Wonders

Dark cold winter nights lack humid-heavy atmospheres and allow sharp sightings of the cosmos. Expert and amateur astronomers giddily set up telescopes to peer through to chart the skies. For hours. Seemingly unaware of their freezing fannies. And this gazing has been occurring for centuries, starting with the naked eye.

I get it. But I don’t freeze or chart. And the naked eye suits me fine for staring into the night sky. But did you know, smartphone apps can tell you what’s in the night sky?

With the app, you can aim your phone at the sky and your screen-view will match the sky. On the screen you can read about thousands of catalogued stars, galaxies, planets, and more, along with tidbits of information such as their travel route and speed. The phone app also tracks artificial satellites and the International Space Station. It’s simply amazing.

In 1997, I couldn’t sleep, one cold night in Washington state.

I layered coats over my pjs, plopped a hat on my head, and strapped farm boots on my feet before sneaking outside. Shep, our dog, was waiting for me.

Shep probably heard me tossing in bed and was wondering what took me so long to get outside. But off we went for a walk around the orchard.

Head down, I began trekking the forty-acre orchard border. Diligently watching the ground so I wouldn’t trip and fall while walking over tree shadows created by the moon.

On a knoll, the ground shadows disappeared, and I looked up. To see Hale-Bopp comet.

Now, an unforgotten experience of wonder and awe.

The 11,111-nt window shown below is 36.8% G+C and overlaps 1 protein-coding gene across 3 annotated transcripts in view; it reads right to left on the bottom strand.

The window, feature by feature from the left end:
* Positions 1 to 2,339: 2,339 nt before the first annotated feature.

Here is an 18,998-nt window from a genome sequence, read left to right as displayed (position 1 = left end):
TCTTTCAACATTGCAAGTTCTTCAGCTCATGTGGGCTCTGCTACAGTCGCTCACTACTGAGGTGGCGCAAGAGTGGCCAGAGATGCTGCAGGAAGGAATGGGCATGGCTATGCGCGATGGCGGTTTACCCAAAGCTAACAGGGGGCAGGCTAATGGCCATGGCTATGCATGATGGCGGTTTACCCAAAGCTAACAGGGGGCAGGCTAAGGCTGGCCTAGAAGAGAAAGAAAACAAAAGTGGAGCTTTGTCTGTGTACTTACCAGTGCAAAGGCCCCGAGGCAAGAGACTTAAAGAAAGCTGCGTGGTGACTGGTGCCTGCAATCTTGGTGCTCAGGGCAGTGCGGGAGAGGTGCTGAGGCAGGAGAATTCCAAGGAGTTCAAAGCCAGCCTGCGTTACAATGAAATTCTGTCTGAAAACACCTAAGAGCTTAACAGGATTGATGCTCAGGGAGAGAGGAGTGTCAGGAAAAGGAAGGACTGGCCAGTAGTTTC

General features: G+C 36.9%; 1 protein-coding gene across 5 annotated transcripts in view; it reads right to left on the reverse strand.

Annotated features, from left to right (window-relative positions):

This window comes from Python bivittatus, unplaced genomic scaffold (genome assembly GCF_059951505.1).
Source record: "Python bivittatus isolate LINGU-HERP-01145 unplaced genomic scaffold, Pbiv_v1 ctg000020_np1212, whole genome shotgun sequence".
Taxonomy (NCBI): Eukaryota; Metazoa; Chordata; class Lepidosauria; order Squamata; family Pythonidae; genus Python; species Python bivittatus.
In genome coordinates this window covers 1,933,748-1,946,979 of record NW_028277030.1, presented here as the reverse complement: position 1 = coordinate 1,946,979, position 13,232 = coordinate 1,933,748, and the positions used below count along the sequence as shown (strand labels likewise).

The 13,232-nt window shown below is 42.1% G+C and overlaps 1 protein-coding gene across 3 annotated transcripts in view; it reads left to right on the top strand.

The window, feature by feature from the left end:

I’d read about the comet. It was discovered independently by two amateur astronomers, Alan Hale in New Mexico and Thomas Bopp in Arizona in 1995.

But what moved me so wonderfully?

The fact I quit stewing in bed and got into a better physical and mental mode? Our faithful dog? Or, that I could see something more than 120 million miles away? Or, the unimaginable stream of dust and gas released from the atmosphere around the comet affected by the sun’s radiation pressure? Nah.

Its wonder and awe itself. Moving us.

 

From Luke 2: 1-18

In those days a decree went out from Caesar Augustus that all the world should be registered. This was the first registration when Quirinius was governor of Syria. And all went to be registered, each to his own town. And Joseph also went up from Galilee, from the town of Nazareth, to Judea, to the city of David, which is called Bethlehem, because he was of the house and lineage of David, to be registered with Mary, his betrothed, who was with child. And while they were there, the time came for her to give birth. And she gave birth to her firstborn son and wrapped him in swaddling cloths and laid him in a manger, because there was no place for them in the inn And in the same region there were shepherds out in the field, keeping watch over their flock by night. And an angel of the Lord appeared to them, and the glory of the Lord shone around them, and they were filled with great fear. 10 And the angel said to them, “Fear not, for behold, I bring you good news of great joy that will be for all the people. 11 For unto you is born this day in the city of David a Savior, who is Christ the Lord. 12 And this will be a sign for you: you will find a baby wrapped in swaddling cloths and lying in a manger.” 13 And suddenly there was with the angel a multitude of the heavenly host praising God and saying,

14 “Glory to God in the highest, and on earth peace among those with whom he is pleased!”

15 When the angels went away from them into heaven, the shepherds said to one another, “Let us go over to Bethlehem and see this thing that has happened, which the Lord has made known to us.” 16 And they went with haste and found Mary and Joseph, and the baby lying in a manger. 17 And when they saw it, they made known the saying that had been told them concerning this child. 18 And all who heard it wondered at what the shepherds told them.

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